A commodity conundrum

Benjamin Graham, author of “The Intelligent Investor” and one of the twentieth century’s investment legends, recommended a number of investment rules to seek out undervalued shares. One of these, still widely used today, is the “Graham-Dodd p/e”. This ratio compares the share price of a company with its average earnings, usually measured over the past 7 or 10 years. The idea is to smooth out volatile swings in annual earnings, thereby arriving at a truer measure of a company’s earnings power. Graham recommended only considering shares on lower than 15x p/e as potential investments. It is by no means a perfect valuation measure, but it is more useful than a p/e ratio based on a single year’s earnings, and it also back tests pretty well.

Once or twice a year I run a screen using the Graham-Dodd p/e on the entire UK stock market to look for potential new ideas. Today, this screen is dominated by the resources companies – integrated oil and mining. Why are these companies screening so cheap? And what determines if they are attractive investments today? The answer to both questions could be summarised in one word: China.

The past ten years has been a golden age for resources companies. Although China has been growing at a rapid rate for over 30 years now, it was not until the turn of the millennium that the economy became large enough in absolute terms to really start having a material impact on global demand for resources. It was also around this time that the components of China’s gross domestic product (GDP) growth began to gradually shift away from exports towards more resource intensive activities such as infrastructure and real estate. The result was a huge boom in demand for resources – copper, iron ore, coal and to a lesser extent oil. The global supply chain was not equipped to deal with this new source of demand. The result was the so-called “commodity supercycle” – rapidly rising prices, and very strong earnings growth for the resources companies.

Today the future path of growth for China is much less clear. It appears that much of the recent GDP growth has been driven by a misallocation of capital towards capital intensive activities that may not earn positive investment returns. The result has been a build-up of debt used to finance this growth, much of which is now increasingly hard to service or repay. Recognising this cannot go on, the new Chinese administration is attempting to rebalance the growth model, such that it is less capital intensive and more consumer driven. History suggests this is a difficult trick to pull off, but whatever happens, it looks likely that Chinese demand for resources will be lower in future than the market previously thought.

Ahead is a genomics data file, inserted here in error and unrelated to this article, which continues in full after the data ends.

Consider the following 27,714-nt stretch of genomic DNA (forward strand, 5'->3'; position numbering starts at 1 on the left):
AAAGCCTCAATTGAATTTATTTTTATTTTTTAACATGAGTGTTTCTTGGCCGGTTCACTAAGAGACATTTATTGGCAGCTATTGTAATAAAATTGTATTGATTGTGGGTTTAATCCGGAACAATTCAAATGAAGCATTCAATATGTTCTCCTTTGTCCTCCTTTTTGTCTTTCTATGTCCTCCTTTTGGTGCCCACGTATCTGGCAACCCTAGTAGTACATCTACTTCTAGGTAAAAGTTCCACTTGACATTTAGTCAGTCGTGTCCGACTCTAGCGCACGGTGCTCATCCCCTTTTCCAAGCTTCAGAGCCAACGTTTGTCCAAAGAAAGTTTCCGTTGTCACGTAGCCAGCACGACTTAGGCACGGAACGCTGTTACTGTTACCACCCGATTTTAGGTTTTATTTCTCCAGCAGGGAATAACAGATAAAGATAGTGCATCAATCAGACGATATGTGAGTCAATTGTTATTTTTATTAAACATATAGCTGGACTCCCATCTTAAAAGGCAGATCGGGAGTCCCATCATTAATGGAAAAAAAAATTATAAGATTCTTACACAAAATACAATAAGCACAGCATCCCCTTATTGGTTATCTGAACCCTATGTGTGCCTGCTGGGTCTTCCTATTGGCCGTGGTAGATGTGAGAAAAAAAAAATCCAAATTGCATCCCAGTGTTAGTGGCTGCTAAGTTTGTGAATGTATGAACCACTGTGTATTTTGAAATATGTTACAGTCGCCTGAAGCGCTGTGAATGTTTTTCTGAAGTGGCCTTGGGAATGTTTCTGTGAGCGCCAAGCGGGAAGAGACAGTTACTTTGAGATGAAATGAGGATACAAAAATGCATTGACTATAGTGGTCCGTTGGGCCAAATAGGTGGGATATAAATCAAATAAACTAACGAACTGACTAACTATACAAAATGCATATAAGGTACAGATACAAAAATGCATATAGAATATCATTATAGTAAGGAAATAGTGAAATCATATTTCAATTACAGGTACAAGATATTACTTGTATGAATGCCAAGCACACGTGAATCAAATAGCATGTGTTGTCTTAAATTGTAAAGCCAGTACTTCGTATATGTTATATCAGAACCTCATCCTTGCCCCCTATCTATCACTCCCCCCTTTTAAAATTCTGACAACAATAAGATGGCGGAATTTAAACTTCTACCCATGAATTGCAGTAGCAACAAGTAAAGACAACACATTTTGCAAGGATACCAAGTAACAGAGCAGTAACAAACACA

China could thus explain why resources companies are screening cheap today. Historic earnings were high because of high and rising Chinese demand. But today there is great uncertainty around the future path of Chinese demand, hence causing the share prices to be low relative to past earnings. Do these low valuations make these companies attractive investments today?

Here I think it is crucially important to distinguish between the oil companies and the mining companies. Although both appear cheap on the Graham-Dodd screen, the former are arguably lower risk because global demand for oil is much less distorted by China than it is for mining companies. China is around 10% of global GDP but consumes over 50% of the world’s iron ore. The equivalent figure for oil is 11%1. To the extent that China is the main risk to future demand for resources, investing in cheap oil companies is considerably less risky than investing in cheap mining companies.

Matthew Tillett

1. Source: IEA and World Steel Association

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Author - Matthew Tillett

Matthew Tillett

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